We’ve all seen this movie before, right?

Plane’s going down, mountainside fast approaching and the pilot’s pulling back on the controls with all his might. But there’s just too much baggage on board.

The co-pilot, Norv Turner, jumped voluntarily last Wednesday. The plane inched upward with the optimism that comes with 31 completions and a fourth-quarter drive that should have been game-winning but wasn’t.

Looking to his left and right, pilot Mike “Sully” Zimmer sees the Packers and Lions wobbling along with similar records toward that same NFC North mountainside. His Vikings are 5-3, losers of three straight, but the Lions (5-4) are still recovering from a 1-3 start and the Packers (4-4) have given up 64 points in back-to-back losses.

Zimmer surveys the situation. He has considered unloading another 170 pounds to get the lift he’s looking for. Kicker Blair Walsh weighs that much, not counting the scar tissue that comes with missing seven kicks in the eight games since his infamous 27-yard miscue in the closing seconds of a 10-9 playoff loss.

Zimmer has been struggling with this decision for 10 months. He appeared to reach his breaking point Monday. After announcing that kickers would be auditioned Tuesday, Zimmer essentially said the process of regenerating the team’s overall confidence can no longer tolerate the drag of 53 players crossing fingers and toes in hopes that a PAT makes it through.

Tuesday came. Kickers worked out. No one was signed. Go get ’em, Blair. No pressure, buddy.

When Walsh missed five kicks in the first four games, the Vikings were on their way to a 5-0 start. When Walsh missed a game-tying PAT and had an off-line 46-yarder blocked during a six-point swing in Sunday’s loss to the Lions, well, that, unfortunately, was a predictable plot twist after three quiet weeks without a pressure kick.

Asked Monday if he thought Walsh “could still be a successful kicker here,” Zimmer said, “I think Blair can be a successful kicker, yes.” Leaving out the word “here” sure seemed intentional.

Now, who knows? The assumption is Walsh lives to kick another Sunday.

But if the quarterback, running back, both offensive tackles and a coordinator can disappear by midseason, then jettisoning a kicker at some point soon wouldn’t seem so out of place.

The Vikings might not win the division, but they’ve made it clear they’re not going to stop scratching at the door under any circumstances. They lead the Lions, Packers and Bears (2-6) in a division that has its share of flaws.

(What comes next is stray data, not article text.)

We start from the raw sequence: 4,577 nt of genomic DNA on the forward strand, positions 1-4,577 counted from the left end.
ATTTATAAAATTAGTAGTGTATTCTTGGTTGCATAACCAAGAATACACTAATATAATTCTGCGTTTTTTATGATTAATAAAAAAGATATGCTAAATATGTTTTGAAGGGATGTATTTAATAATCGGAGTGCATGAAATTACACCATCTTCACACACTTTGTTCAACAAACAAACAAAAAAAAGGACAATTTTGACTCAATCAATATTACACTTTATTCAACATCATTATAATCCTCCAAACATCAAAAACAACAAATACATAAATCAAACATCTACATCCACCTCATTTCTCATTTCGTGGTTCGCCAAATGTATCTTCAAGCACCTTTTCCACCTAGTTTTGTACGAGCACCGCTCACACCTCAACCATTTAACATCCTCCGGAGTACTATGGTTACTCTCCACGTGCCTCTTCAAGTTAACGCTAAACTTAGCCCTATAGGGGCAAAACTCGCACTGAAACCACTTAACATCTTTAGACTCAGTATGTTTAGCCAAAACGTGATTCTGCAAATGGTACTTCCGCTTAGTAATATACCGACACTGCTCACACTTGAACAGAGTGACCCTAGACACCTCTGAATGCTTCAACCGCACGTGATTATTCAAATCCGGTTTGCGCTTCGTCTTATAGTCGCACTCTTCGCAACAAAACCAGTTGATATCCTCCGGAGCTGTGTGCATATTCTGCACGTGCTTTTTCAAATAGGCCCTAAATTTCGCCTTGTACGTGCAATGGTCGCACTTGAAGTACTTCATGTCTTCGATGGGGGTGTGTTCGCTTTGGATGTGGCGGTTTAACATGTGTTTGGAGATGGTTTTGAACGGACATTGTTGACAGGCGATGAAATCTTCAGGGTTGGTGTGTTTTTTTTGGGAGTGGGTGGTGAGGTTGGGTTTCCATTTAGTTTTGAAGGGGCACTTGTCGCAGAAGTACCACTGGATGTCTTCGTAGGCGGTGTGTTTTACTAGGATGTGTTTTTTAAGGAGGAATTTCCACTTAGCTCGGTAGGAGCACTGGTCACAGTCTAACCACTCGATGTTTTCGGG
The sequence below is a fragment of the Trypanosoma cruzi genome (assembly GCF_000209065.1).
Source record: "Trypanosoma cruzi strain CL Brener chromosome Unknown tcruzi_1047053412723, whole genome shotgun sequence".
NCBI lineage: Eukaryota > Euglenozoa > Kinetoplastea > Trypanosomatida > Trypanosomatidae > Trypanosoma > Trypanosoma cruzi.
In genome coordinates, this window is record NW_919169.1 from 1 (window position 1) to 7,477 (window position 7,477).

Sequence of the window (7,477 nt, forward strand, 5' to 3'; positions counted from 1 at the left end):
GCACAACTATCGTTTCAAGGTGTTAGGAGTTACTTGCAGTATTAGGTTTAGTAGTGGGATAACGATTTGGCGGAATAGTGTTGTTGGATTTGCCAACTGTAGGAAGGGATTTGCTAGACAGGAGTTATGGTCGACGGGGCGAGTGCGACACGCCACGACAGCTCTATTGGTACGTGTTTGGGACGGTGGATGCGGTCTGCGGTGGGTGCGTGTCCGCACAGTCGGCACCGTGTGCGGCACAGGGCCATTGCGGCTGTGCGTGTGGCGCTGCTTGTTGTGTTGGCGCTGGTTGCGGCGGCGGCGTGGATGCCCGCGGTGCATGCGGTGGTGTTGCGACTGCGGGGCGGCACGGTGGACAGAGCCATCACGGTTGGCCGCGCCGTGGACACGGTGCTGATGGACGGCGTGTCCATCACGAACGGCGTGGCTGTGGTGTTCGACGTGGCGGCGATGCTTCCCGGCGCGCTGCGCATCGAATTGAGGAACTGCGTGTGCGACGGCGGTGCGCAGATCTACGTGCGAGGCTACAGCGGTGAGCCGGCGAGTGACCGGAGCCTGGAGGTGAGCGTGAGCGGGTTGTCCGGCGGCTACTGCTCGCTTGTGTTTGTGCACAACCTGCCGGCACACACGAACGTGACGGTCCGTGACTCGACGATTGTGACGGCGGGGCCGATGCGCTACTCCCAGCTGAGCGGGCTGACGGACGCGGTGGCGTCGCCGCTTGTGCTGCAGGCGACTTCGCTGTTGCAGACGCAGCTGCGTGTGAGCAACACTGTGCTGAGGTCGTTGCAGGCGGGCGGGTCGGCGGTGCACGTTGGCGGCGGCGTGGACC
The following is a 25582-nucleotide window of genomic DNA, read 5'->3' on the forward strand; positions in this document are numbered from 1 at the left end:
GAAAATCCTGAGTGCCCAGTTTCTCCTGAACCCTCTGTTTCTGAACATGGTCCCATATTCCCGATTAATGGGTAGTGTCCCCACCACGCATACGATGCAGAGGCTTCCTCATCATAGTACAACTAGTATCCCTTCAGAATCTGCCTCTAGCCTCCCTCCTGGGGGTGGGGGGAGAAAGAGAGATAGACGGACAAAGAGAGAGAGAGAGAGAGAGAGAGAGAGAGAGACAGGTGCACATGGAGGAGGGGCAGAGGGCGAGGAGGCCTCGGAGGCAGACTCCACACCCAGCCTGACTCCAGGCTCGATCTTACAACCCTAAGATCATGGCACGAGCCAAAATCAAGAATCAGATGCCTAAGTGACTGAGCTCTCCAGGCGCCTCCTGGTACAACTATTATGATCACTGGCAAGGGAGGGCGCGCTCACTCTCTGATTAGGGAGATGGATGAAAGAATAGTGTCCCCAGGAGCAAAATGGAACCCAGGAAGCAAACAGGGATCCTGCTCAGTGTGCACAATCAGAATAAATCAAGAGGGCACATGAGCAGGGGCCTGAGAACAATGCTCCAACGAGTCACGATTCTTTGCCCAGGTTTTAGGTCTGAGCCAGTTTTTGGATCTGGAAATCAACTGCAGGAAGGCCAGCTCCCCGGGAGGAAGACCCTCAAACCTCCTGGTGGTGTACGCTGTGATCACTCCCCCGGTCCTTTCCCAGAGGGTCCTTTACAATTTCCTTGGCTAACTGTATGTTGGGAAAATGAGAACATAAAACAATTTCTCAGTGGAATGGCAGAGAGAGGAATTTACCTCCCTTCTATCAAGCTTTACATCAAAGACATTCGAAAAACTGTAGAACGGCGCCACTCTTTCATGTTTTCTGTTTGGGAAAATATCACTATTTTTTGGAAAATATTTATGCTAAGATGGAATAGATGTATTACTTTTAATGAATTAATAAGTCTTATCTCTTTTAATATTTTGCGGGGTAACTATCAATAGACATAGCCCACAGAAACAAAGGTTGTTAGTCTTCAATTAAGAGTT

In fact, the fourth-place Bears are 2-1 in the division and 0-5 outside the division. Each team has at least one division loss, and there is neither rhyme nor reason to any of it as, for instance, the Packers beat the Bears, who beat the Lions, who beat the Vikings, who beat the Packers.

Here’s a closer look at the four teams:

Vikings (5-3, 1-2 in North)

Strength: No. 1 scoring defense.

Weakness: Injury-riddled offensive line, kicker.

Division games remaining: Bears; at Lions; at Packers.

Next three games: at Washington; Arizona; at Detroit. Combined record: 12-11-2.

Lions (5-4, 1-2)

Strength: Quarterback Matthew Stafford. He has led them from behind in the fourth quarter in all five wins. The battle-tested Lions are the first team in NFL history to have their first nine games decided by seven points or fewer.

Weakness: Pass defense. Sam Bradford became the eighth opposing quarterback in nine games to post a passer rating of 100 or better. The Lions also have given up 10 touchdowns to tight ends, a sign of how much they miss linebacker DeAndre Levy.

Division games remaining: Three home games.

Next three games: Jacksonville; Vikings; at New Orleans. Combined record: 11-13.

Packers (4-4, 2-1)

Strength: Offensive line. Guard T.J. Lang and tackles David Bakhtiari and Bryan Bulaga are Pro Bowl candidates for a unit that has given Aaron Rodgers excellent protection.

Weakness: Passing game. Despite time to throw, the receivers aren’t getting open, tight end Jared Cook is sorely missed and Rodgers doesn’t look like himself in terms of accuracy, decision-making and poise.

Division games remaining: Vikings; at Lions; at Bears.

Next three games: at Tennessee; at Washington; at Philadelphia. Combined record: 12-12-1.

Bears (2-6, 2-1)

Strength: Defensive coordinator Vic Fangio. Somehow, the Bears rank ninth in yards allowed per play (5.19) with a defense that has had to use 30 players in eight games.

Weakness: Not enough depth to get back in the hunt.

Division games remaining: Packers; at Vikings; at Lions.

Next three games: at Tampa Bay; at Giants; Tennessee. Combined record: 12-13.